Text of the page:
Well I think Asimov certainly thinks it is, except for the fact he also thinks this is a Good Thing, hence why his vision of a utopian future is a grand, sprawling empire run by a Church of Science Priests. This is central to how Foundation works: "Good" empires are run by scientists, "Bad" empires are run by soldiers and bureaucrats.

    But furthermore I think this is a very Golden Age idea: If you posit a utopian future society that descends in some way from the western technoscientific structures of the present, this is sort of where you're going to end up.

    And of course, this is a concept Star Trek will endlessly struggle with…

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  5. Jack Graham
    May 26, 2013 @ 10:37 pm

    Very interesting and insightful, but I'd expect nothing less.

    One issue… You use the word "neoliberal" to refer to the brand of imperialism lauded/practiced by the Foundation. This term, of course, is a very loaded one in present-day political talk. Generally, these days, it refers to a broad political/economic praxis to do with what privatization (might be called the 'semi-primitive re-accumulation of socialised capital'), the ostensible retreat of the state and the marketization of services, deregulation, etc., etc. Thing is, this 'capitalist perestroika' started in the early 70s, considerably later than Foundation was published. Of course, the term 'neoliberal' had existed from the 30s, when the… ahem… foundational academic work was done. The Chicago School et al followed in the post-WWII era.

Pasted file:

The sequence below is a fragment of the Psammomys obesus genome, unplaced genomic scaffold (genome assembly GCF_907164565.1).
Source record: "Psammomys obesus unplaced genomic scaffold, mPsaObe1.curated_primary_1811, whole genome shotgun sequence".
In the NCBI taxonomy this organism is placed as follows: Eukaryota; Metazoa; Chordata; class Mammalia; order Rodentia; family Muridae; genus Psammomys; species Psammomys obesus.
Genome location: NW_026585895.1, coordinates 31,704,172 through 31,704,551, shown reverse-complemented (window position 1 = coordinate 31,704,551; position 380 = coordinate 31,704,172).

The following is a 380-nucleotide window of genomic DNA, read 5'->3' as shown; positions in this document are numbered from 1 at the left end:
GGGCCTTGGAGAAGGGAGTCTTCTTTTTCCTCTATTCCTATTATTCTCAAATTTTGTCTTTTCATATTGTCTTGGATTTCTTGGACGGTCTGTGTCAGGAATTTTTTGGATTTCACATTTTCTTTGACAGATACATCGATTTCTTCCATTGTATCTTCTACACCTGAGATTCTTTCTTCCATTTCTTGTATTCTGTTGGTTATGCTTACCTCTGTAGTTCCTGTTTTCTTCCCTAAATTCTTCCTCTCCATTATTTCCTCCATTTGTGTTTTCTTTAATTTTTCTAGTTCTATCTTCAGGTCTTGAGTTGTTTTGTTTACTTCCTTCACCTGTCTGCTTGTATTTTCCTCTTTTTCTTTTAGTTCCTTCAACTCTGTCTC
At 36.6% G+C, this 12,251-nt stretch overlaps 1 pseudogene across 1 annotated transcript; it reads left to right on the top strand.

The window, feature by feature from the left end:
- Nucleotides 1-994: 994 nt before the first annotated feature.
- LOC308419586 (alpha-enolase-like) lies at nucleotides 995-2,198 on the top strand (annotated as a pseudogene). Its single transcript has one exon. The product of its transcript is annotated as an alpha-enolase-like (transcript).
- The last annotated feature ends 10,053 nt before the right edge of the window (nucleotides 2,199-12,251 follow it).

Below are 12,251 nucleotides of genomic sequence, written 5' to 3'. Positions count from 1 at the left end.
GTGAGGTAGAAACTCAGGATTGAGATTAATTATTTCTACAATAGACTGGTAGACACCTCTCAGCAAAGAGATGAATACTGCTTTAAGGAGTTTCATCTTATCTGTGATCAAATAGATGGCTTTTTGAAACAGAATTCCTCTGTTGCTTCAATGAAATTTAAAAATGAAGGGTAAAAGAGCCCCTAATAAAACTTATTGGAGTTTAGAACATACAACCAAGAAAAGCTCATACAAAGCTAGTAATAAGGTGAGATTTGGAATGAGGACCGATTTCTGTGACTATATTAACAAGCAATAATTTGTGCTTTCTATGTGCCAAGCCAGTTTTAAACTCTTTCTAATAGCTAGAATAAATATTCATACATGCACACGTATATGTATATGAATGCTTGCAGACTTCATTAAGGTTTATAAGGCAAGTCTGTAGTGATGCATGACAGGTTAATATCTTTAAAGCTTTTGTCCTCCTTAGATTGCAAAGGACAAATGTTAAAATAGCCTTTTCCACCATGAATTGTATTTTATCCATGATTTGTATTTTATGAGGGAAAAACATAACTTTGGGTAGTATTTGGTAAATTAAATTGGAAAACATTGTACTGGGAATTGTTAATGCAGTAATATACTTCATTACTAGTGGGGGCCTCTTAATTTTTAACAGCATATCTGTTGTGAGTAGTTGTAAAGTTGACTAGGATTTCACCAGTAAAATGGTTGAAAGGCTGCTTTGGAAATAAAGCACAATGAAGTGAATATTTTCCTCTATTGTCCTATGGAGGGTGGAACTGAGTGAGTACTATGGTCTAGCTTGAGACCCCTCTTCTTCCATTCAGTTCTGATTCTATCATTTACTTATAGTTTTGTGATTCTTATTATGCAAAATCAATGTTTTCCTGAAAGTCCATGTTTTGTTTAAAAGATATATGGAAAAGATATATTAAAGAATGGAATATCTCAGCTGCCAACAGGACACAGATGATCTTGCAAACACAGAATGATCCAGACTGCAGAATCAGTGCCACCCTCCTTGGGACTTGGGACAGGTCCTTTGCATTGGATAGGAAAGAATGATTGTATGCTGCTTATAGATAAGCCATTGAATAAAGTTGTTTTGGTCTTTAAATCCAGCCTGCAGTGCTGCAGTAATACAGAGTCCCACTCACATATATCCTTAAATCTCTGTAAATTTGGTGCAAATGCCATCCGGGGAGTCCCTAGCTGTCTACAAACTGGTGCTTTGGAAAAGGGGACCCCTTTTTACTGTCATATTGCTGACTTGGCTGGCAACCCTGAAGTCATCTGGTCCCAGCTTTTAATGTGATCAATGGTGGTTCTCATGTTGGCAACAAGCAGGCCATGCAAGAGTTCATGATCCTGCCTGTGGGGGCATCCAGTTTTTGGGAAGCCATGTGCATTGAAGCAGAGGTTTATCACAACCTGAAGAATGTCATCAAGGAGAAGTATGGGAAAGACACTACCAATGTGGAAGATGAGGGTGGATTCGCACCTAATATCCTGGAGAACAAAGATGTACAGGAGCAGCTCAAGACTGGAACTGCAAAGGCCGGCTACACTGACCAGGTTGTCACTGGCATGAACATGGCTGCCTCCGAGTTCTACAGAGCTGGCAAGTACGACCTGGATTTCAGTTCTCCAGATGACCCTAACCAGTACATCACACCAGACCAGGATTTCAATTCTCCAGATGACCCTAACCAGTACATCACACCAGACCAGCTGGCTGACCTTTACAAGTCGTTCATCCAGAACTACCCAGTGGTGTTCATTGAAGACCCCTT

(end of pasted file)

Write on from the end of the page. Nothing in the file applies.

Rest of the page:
Now, I'm interested in the conflict between post-WWII 'optimism' (i.e. techno-utopianism, social liberalism, consumerism… all of which have their fingerprints all over Star Trek) and the then minority view that mixed-economies (the basis of the post-war boom, alongside military keynesianism) were actually a bad thing, and that extreme marketization (i.e. neoliberalism) was required. Where does 'Foundation' fit into this?

    The actual economics of the Foundation seem, if I recall correctly, quite fitted to their time (i.e. the early 50s). Trade is vital, but it is channelled by a strong state, with traders also Foundation agents, with trade aimed at expanding the power and reach of the Foundation itself. They come into contact with protectionist elders on other worlds and negotiate their way round them, etc.

    Of course, 'actually existing neoliberalism' couldn't exist without a strong state and heavy state investment, but it still marks a retreat from the highpoint of mixed economies. It seems that Foundation fits more with the older post-war model than with the neoliberal ideas that were only germinal when it was written.

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  6. Josh Marsfelder
    May 27, 2013 @ 6:47 am